Meher grew up along the route of the famous Silk Road, which once made its way through his home country of Afghanistan. With no formal education, he became a farmer and did extra field work for others to support his family.
“I had no major complaints in life as life was simple and normal for me,” said Meher.
All too soon, Meher’s simple life felt the effects of the war and poverty in his country.
Afghanistan is no longer in our headlines every day, but the country is still in crisis.
- In the last year, humanitarian needs have tripled in Afghanistan with more than 24 million in the country requiring emergency assistance to survive, according to the UN Office for the Coordination of Humanitarian Assistance (OCHA).
- Half of Afghanistan’s population is facing acute hunger with 9 million people already in a state of emergency food insecurity, the highest number in the world.
- Families like Meher’s are desperate for money as the country’s economy has collapsed and almost no cash is available.
Meher was blinded by war.
“During the first Taliban regime, I lost my one eye in active combat,” he said. “Yet I continued my normal life and somehow managed to provide for my family despite incurring severe injuries and loss of an eye.”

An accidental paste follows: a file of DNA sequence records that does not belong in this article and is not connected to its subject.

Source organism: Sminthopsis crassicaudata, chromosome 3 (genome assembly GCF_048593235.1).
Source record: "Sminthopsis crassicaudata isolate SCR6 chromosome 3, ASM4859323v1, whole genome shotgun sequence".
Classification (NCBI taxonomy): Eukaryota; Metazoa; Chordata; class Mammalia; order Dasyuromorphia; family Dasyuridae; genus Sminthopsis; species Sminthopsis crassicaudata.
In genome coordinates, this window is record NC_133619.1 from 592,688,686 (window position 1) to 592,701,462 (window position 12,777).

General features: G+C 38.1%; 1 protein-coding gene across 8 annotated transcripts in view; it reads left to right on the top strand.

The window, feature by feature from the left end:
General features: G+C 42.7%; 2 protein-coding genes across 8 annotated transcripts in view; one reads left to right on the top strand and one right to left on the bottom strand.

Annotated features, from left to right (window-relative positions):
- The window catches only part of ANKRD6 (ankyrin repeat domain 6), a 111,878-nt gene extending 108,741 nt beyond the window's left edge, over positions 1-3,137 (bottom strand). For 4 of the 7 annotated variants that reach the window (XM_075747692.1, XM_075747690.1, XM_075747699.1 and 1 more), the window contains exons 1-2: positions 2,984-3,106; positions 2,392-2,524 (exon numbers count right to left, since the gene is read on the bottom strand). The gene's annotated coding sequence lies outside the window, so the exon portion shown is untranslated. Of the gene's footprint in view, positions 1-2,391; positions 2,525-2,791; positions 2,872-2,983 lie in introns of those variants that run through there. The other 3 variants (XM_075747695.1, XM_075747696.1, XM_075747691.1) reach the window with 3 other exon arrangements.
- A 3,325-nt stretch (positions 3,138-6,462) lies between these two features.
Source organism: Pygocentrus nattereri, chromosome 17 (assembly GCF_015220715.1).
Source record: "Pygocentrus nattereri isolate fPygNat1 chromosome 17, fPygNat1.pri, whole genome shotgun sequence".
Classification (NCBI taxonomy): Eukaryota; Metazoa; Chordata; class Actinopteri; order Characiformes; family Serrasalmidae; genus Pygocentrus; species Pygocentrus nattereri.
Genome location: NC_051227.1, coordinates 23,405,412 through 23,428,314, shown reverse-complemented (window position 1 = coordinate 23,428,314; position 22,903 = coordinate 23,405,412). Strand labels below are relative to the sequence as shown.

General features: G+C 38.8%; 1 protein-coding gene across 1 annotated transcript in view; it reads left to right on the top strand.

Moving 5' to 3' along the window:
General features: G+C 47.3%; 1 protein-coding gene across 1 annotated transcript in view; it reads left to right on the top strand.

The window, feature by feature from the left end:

Meher lost his second eye during a more recent conflict.
“My whole world turned black, and miseries followed,” Meher told us.
After he recovered from his injuries, Meher’s family was displaced from their home and moved into a cramped settlement in Kabul that Meher calls “miserable.” The settlement doesn’t block out the bitter cold during winter and lacks proper sanitation and hygiene measures.
Meher’s injuries and other health complications left the family in considerable debt.
Medical debt can be an overwhelming obstacle for any family. For a displaced blind father who can no longer support his family in a country without a functioning economy, there is almost no way back.
The family lost one son to COVID-19, but felt they had no choice but to send their only other son to Iran to look for work. Meher says they haven’t heard much from the 16-year-old since he’s been away, and they still have four daughters to support.
Meher’s wife works as a house cleaner for others, but the family has turned to desperate measures to survive.
“Every day, people knock at my door and ask for money I owe them,” said Meher. “I have no other option and offered to sell my young daughter to clear the debts, but those people declined the offer and asked for cash.”
Doctors have told Meher that the damage to one of his eyes is repairable and he could gain sight in that eye again! Unfortunately, the cost of the surgery is so far out of reach that it’s not even a consideration for him.
A teenage boy sent away to earn money.
A little girl being offered to pay off debts.
A life-changing surgery shrugged off.
Whether it’s a war like Meher is experiencing in Afghanistan, a natural disaster, or another kind of emergency, the devastating effects of a crisis are multiplied by poverty. The worst of those effects are consistently felt by the most vulnerable.